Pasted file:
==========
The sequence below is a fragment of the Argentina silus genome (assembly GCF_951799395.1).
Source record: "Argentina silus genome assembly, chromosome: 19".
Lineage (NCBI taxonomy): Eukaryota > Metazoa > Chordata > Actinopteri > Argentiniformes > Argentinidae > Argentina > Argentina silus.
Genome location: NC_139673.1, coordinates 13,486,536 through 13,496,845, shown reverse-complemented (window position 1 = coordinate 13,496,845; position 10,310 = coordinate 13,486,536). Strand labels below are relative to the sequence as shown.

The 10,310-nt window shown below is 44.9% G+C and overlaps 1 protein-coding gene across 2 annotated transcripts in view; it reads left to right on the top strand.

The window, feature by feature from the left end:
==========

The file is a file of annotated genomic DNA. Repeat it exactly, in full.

The sequence below is a fragment of the Argentina silus genome (assembly GCF_951799395.1).
Source record: "Argentina silus genome assembly, chromosome: 19".
Lineage (NCBI taxonomy): Eukaryota > Metazoa > Chordata > Actinopteri > Argentiniformes > Argentinidae > Argentina > Argentina silus.
Genome location: NC_139673.1, coordinates 13,486,536 through 13,496,845, shown reverse-complemented (window position 1 = coordinate 13,496,845; position 10,310 = coordinate 13,486,536). Strand labels below are relative to the sequence as shown.

The 10,310-nt window shown below is 44.9% G+C and overlaps 1 protein-coding gene across 2 annotated transcripts in view; it reads left to right on the top strand.

The window, feature by feature from the left end: